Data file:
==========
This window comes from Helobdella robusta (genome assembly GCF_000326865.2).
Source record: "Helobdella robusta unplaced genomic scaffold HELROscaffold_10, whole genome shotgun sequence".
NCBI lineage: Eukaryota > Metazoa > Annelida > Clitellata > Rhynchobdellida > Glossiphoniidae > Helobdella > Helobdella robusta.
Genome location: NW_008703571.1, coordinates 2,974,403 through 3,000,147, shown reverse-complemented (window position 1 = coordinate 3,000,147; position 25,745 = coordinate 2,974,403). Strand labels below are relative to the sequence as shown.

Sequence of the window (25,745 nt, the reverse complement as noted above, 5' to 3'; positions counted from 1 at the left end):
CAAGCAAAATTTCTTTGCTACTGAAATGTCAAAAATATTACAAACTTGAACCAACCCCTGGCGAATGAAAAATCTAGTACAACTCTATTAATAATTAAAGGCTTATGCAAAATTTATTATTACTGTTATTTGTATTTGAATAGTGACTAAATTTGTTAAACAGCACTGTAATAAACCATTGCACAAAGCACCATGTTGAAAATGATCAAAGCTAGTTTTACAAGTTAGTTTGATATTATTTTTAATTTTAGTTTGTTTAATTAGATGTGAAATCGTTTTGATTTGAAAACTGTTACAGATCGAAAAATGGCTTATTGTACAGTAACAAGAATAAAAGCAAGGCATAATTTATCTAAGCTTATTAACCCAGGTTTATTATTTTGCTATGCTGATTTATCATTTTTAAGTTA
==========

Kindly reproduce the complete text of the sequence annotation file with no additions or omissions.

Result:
This window comes from Helobdella robusta (genome assembly GCF_000326865.2).
Source record: "Helobdella robusta unplaced genomic scaffold HELROscaffold_10, whole genome shotgun sequence".
NCBI lineage: Eukaryota > Metazoa > Annelida > Clitellata > Rhynchobdellida > Glossiphoniidae > Helobdella > Helobdella robusta.
Genome location: NW_008703571.1, coordinates 2,974,403 through 3,000,147, shown reverse-complemented (window position 1 = coordinate 3,000,147; position 25,745 = coordinate 2,974,403). Strand labels below are relative to the sequence as shown.

Sequence of the window (25,745 nt, the reverse complement as noted above, 5' to 3'; positions counted from 1 at the left end):
CAAGCAAAATTTCTTTGCTACTGAAATGTCAAAAATATTACAAACTTGAACCAACCCCTGGCGAATGAAAAATCTAGTACAACTCTATTAATAATTAAAGGCTTATGCAAAATTTATTATTACTGTTATTTGTATTTGAATAGTGACTAAATTTGTTAAACAGCACTGTAATAAACCATTGCACAAAGCACCATGTTGAAAATGATCAAAGCTAGTTTTACAAGTTAGTTTGATATTATTTTTAATTTTAGTTTGTTTAATTAGATGTGAAATCGTTTTGATTTGAAAACTGTTACAGATCGAAAAATGGCTTATTGTACAGTAACAAGAATAAAAGCAAGGCATAATTTATCTAAGCTTATTAACCCAGGTTTATTATTTTGCTATGCTGATTTATCATTTTTAAGTTA